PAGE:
One of the most interesting, and perhaps valid, critiques of the UFC was on the sponsorship front. The UFC’s greatest business failure has been the inability to attract blue chip sponsors which Cuban attributed to the Ultimate Fighter reality show which presents fighters as drunk and out of control. “That’s not going to get you a deal with Nike and a sponsor. That’s going to make you one of any number of guys who have 33 different names tattooed on their shorts. There is a market for the spectacle that the UFC and WWE created, but there’s also a market for serious athletes who wants to be treated seriously and who wants to be perceived as being a serious athlete, who wants to be full time at their craft.”

Cuban seemed to suggest a sponsorship model more akin to major professional sports leagues with league wide deals rather than the current model of individual sponsors. He specifically talked about working on an apparel deal with Nike or Addias. Cuban said that while fighters might not get paid under such a deal in the beginning, just the association with a respected brand would help establish fighters as professional athletes.

One of the most interesting names to surface in relation to the project is Vince McMahon. McMahon, and in particular his son Shane, has been rumored to be interested in getting involved in MMA since the UFC’s rise. There is some evidence to suggest that the UFC’s growth has been negatively correlated WWE’s decline, specifically in the pay-per-view arena. A case can be made that without the strong lead-in of McMahon’s WWE Raw for the first season of the Ultimate Fighter, the UFC as we now know it would not exist.

Cuban portrayed McMahon as a master promoter who can put together world class events, within the parameters of presenting a professional sport, while Cuban brings creditability to McMahon as a legitimate sport promoter. McMahon is undoubtedly one of the most accomplished promoters in the world, but he has failed miserably outside of pro wrestling, including his only attempt at legitimate sports, the incredibly short lived XFL. However, his experience promoting live events and television productions is second to none.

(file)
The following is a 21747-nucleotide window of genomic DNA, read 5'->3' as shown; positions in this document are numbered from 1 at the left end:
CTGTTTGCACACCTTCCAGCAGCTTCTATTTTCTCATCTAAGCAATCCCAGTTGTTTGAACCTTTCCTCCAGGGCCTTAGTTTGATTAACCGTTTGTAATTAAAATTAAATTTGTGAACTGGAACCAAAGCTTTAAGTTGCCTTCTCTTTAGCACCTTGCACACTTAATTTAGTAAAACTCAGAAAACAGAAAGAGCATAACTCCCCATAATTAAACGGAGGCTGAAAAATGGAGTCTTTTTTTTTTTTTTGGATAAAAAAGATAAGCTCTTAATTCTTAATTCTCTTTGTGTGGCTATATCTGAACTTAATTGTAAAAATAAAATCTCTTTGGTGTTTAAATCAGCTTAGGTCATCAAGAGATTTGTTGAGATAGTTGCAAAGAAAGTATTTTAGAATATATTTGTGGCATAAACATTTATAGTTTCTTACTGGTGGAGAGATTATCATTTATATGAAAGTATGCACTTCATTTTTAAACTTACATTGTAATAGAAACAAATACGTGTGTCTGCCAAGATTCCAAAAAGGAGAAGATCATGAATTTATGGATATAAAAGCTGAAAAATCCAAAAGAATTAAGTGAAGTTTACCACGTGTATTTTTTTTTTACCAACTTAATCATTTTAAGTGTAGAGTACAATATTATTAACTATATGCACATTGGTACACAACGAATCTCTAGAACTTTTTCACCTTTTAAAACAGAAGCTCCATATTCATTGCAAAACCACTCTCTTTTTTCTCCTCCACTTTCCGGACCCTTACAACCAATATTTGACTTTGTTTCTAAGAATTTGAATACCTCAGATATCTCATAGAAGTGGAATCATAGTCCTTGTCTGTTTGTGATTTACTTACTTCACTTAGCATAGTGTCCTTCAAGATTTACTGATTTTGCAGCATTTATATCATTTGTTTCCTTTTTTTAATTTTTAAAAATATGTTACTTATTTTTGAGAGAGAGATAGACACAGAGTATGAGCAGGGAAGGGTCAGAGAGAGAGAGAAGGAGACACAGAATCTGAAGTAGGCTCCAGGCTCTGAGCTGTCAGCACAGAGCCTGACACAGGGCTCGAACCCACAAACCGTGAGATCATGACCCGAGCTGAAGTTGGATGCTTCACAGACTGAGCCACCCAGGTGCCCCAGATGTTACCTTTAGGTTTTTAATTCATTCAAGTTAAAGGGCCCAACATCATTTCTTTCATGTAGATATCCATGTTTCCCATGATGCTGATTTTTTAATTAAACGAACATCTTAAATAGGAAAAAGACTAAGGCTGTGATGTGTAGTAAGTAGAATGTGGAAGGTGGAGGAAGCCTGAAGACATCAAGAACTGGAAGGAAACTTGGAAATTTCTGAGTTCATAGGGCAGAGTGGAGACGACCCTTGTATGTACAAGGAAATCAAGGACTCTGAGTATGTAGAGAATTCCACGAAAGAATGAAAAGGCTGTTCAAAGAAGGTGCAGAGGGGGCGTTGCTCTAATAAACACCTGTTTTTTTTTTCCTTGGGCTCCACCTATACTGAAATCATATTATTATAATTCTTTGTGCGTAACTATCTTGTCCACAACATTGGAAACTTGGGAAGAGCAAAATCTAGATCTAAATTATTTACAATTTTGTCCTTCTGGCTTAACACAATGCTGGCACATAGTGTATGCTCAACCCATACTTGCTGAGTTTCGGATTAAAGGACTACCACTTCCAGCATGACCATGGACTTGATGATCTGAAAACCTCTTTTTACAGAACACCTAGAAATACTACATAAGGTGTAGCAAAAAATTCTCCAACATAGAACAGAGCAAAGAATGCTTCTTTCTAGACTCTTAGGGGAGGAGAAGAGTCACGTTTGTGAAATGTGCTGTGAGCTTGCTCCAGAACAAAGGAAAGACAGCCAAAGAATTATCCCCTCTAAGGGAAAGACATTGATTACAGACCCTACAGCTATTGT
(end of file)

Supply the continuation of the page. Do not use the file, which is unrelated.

It will be interesting to see what HDF ultimately evolves into. Cuban specifically made the point that the effort would be a process and in the beginning they’re interested in learning what fighters want and what they can do provide a better platform for fighters to demonstrate their talents. To me the idea of promoting a more legitimate sports model is interesting, but I’m not sure it has the potential that the UFC’s brand center approached does.

There is no doubt that there is a core MMA fan base that is most interested in the fights, but they are a small, albeit devoted, group. They understand the technical aspects of fighting and are interested in who the best in the world is. They want to see the best fighters regardless of boring or unmarketable they are. They complained when Tito Ortiz got a shot at Chuck Liddell after beating Ken Shamrock twice. This group will find a more professional, no frills sports presentation very appealing.

The hardcore fan base is important, but the growth driver for the UFC, and MMA in general, is the causal fan. They were introduced to the sport during the The Ultimate Fighter boom. They watch for the stars, guys with dominant personalities. They’d rather watch a bad fight between two stars than a good fight between two unknowns. Getting this segment interested is the difference between doing 250,000 buys for GSP-Serra and Silva-Lutter and doing 1,000,000 for Liddell-Ortiz. This group is into the spectacle atmosphere of the UFC.

This of course raises the million dollar question facing the business today, namely are we in the middle of an MMA boom or a UFC boom? Is it the sport that’s growing in popularity or is it simply the UFC brand? Until someone other than the UFC manages to gain some traction (let alone make some money), I think you have to go with the latter rather than the former. But it took Z
uffa four years to turn around the UFC so we’re probably not going to know the real answer to the question for several more years.